The irony is that just as more people forge a personal allegiance to Grey whales for having seen them, others have declared war against them. Slaughtered wholesale and nearly decimated by whalers in the late 1800s, Grey whales were officially protected in 1937, and from a small herd of a few hundred, replenished their numbers to 13,000 today. But last year, the International Whaling Commission struck down the ban against commercial hunting. Though Canada’s representative on the commission, Mack Mercer, says Mexico, the United States and Canada have no intention of harvesting Greys, the Soviet Union already takes nearly 200 whales a year, and may be taking even more when the whales are in the Arctic. However, the Grey whales’ new allies are not apt to be passive supporters. The Pacific Rim National Park’s whale-watching kit proclaims that, “An aroused and concerned public will continue to be the whale’s greatest hope for the future.” Flanagan for one has already signed up: “The Grey whales are a lot more valuable to me along the shoreline, than to make things we don’t really need.”
Well-intentioned watchers may be both a blessing and a curse to the Greys
and other species of whale. The Mexican government established the first whale sanctuary (for Greys) at Scammon’s Lagoon, Baja, in 1972. But this breeding ground, and that at Magdalena Bay, Baja, have become popular tourist attractions. Zealous watchers take to boats to get closer looks and though regulations and restrictions on tour boats have been enacted, there are still problems.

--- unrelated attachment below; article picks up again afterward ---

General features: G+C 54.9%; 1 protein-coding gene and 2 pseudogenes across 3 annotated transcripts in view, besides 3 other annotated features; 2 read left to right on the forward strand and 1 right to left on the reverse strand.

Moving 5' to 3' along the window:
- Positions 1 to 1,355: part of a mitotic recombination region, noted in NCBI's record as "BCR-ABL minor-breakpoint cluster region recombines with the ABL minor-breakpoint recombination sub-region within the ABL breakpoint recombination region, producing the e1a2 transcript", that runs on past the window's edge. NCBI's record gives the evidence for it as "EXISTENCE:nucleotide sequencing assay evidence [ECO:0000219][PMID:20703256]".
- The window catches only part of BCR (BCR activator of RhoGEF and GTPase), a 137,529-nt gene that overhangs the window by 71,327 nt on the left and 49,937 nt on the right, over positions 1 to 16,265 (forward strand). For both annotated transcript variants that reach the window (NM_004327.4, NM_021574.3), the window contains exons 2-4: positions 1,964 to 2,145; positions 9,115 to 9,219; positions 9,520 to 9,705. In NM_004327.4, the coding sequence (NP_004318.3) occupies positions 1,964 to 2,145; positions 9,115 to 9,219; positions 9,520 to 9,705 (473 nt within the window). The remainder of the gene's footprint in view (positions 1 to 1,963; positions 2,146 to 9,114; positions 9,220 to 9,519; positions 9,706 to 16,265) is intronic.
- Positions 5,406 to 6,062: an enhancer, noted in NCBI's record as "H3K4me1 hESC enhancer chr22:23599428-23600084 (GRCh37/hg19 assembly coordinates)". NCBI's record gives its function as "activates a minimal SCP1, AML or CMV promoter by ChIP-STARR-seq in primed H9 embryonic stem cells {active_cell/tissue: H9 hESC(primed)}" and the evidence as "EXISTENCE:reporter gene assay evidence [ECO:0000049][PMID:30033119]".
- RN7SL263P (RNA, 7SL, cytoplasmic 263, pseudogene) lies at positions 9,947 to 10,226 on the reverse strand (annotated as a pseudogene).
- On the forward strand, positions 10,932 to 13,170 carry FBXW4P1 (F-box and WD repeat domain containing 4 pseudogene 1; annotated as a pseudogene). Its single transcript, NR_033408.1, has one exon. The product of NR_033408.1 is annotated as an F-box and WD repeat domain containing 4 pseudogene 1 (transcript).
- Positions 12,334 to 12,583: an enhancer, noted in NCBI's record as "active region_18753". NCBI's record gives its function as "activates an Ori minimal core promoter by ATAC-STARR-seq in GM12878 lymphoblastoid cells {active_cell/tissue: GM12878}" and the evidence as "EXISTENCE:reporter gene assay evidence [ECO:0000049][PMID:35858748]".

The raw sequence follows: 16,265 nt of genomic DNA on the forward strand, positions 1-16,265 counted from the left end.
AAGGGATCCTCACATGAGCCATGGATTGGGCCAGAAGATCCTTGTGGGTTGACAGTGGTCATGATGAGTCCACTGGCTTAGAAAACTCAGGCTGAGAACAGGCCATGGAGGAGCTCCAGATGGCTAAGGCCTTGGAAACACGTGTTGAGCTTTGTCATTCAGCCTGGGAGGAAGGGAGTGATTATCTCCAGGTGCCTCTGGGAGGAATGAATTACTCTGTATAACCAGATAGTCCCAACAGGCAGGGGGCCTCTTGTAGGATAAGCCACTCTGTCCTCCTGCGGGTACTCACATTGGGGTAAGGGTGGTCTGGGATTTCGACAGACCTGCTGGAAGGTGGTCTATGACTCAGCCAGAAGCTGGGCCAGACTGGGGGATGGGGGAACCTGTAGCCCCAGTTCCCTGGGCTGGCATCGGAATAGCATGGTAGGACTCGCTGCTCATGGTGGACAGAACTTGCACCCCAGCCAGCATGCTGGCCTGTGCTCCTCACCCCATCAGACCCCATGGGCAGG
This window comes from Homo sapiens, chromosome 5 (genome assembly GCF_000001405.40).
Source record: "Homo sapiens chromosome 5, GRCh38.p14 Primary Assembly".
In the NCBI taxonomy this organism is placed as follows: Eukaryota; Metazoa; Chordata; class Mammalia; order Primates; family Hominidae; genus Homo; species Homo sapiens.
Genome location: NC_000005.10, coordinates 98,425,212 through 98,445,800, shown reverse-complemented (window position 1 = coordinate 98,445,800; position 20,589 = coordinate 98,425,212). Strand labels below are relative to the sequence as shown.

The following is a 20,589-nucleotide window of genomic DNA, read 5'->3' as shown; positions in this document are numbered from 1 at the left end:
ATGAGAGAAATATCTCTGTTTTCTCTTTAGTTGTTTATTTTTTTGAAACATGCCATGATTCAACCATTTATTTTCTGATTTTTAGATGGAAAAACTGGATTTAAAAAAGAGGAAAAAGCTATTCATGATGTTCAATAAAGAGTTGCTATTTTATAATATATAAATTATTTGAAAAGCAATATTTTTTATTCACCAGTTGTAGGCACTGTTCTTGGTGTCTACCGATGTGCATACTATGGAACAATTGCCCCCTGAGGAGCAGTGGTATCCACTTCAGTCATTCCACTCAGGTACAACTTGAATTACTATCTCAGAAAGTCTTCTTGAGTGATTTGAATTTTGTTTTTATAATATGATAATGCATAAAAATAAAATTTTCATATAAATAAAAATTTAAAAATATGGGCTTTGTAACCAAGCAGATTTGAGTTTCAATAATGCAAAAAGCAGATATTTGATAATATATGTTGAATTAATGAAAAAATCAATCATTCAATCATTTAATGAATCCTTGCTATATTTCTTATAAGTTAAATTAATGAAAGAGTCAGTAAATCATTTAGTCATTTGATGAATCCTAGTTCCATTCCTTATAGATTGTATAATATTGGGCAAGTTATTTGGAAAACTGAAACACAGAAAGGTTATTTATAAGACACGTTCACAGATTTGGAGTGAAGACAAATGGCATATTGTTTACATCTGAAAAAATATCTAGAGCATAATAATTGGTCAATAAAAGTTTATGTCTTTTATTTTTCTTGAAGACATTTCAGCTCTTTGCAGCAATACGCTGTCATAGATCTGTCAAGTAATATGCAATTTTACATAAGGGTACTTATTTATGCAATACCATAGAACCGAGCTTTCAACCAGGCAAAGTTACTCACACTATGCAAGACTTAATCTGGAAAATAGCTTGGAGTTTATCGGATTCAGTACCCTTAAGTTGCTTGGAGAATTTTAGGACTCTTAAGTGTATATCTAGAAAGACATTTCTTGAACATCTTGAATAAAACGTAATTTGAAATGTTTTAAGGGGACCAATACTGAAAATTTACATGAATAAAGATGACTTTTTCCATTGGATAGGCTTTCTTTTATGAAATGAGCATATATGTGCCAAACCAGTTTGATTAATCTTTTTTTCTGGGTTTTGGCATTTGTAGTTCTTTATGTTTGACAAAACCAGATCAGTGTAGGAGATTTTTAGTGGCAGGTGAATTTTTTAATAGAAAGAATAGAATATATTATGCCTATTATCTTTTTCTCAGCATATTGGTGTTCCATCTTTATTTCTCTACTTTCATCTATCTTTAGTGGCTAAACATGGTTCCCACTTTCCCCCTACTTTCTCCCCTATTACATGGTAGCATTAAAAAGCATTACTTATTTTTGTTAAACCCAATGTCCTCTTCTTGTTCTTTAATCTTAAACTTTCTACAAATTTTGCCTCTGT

The Marine Mammal Protection Act passea in 1972 in the U.S. imposes a $10,000 fine for whale harassment. “The restrictions don’t prevent whale watching,” says Dr. William Aron, director of Marine Mammals and Endangered Species branch of the National Oceanic and Atmospheric Administration in Washington, D.C. “In a sense they are designed to protect people as well. I know of several incidents where people have been killed when they’ve gone too close to a whale or a group of whales. Their boat has been swamped by brushing up against a whale, or just by the backlash of a whale’s tail.
“It’s much like stepping out into a stream of traffic. Whales don’t exactly expect people to show up in their environment.”
Though the tourists don’t carry harpoons, not all just aim cameras. “We’ve found whales on shore that were wounded by rifle shots,” says Dr. Aron. “I think it’s probably frustrated fishermen, victims of boredom who’ll take a shot at just about anything
at all that moves out there.”
Barry Huber, a federal department of fisheries officer in Vancouver, concurs. “Periodically whales show up with gunshot wounds. Last year one of the local aquariums saved a young Killer whale that had been shot.”
B.C. Fishery (General) regulations call for summary convictions and fines up to $5,000 or imprisonment for up to 12 months, or both, for those found guilty of fishing for, catching, killing, disturbing or molesting any elephant seal, harbor seal, Killer whale, sea lion or-sea otter.
So far, whale watchers in B.C. haven’t flocked out in boats as they have in the U.S., according to Barry Campbell, and perhaps with good reason. “If anyone did fall out of a small boat, they’d only last about 30 minutes,” he says. “The water is still very cold.”
The Grey’s travelling show (their migration—11,000 miles each way—is the longest of any whale) is not the only cetacean attraction on the coast. Humpback whales congregate in fiords and inlets along the northern B.C. coast to feed during their journeys north from Hawaii. Large cruise ships transport watchers from Vancouver, Seattle and Alaska, and enter the inlets for close looks. The noise from the ships’ engines and the mere presence of the ships, scare off the fish and crustaceans on which the Humpbacks feed and disturb the whales. Ecologists, including Jacques Cousteau, add friends and watchers of whales to their concerns.